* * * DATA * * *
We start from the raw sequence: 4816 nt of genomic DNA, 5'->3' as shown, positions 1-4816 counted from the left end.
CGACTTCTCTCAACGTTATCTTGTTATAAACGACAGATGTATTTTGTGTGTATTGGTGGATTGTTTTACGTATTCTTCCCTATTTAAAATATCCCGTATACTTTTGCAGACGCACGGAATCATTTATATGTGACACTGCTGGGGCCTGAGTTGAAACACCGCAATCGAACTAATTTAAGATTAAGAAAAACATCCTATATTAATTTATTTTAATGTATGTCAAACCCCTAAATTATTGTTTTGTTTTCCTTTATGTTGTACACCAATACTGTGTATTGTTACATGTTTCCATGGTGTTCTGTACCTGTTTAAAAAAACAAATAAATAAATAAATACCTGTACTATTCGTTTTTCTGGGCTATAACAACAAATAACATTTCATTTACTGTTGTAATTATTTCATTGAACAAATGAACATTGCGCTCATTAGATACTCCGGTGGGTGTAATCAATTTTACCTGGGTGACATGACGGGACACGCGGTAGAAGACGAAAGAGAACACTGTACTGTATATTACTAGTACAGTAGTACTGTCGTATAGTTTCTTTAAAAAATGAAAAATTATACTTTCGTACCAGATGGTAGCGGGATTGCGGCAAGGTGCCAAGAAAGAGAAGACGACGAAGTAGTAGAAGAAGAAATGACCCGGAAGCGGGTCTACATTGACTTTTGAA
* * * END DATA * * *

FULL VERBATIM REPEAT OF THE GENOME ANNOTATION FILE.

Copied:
We start from the raw sequence: 4816 nt of genomic DNA, 5'->3' as shown, positions 1-4816 counted from the left end.
CGACTTCTCTCAACGTTATCTTGTTATAAACGACAGATGTATTTTGTGTGTATTGGTGGATTGTTTTACGTATTCTTCCCTATTTAAAATATCCCGTATACTTTTGCAGACGCACGGAATCATTTATATGTGACACTGCTGGGGCCTGAGTTGAAACACCGCAATCGAACTAATTTAAGATTAAGAAAAACATCCTATATTAATTTATTTTAATGTATGTCAAACCCCTAAATTATTGTTTTGTTTTCCTTTATGTTGTACACCAATACTGTGTATTGTTACATGTTTCCATGGTGTTCTGTACCTGTTTAAAAAAACAAATAAATAAATAAATACCTGTACTATTCGTTTTTCTGGGCTATAACAACAAATAACATTTCATTTACTGTTGTAATTATTTCATTGAACAAATGAACATTGCGCTCATTAGATACTCCGGTGGGTGTAATCAATTTTACCTGGGTGACATGACGGGACACGCGGTAGAAGACGAAAGAGAACACTGTACTGTATATTACTAGTACAGTAGTACTGTCGTATAGTTTCTTTAAAAAATGAAAAATTATACTTTCGTACCAGATGGTAGCGGGATTGCGGCAAGGTGCCAAGAAAGAGAAGACGACGAAGTAGTAGAAGAAGAAATGACCCGGAAGCGGGTCTACATTGACTTTTGAA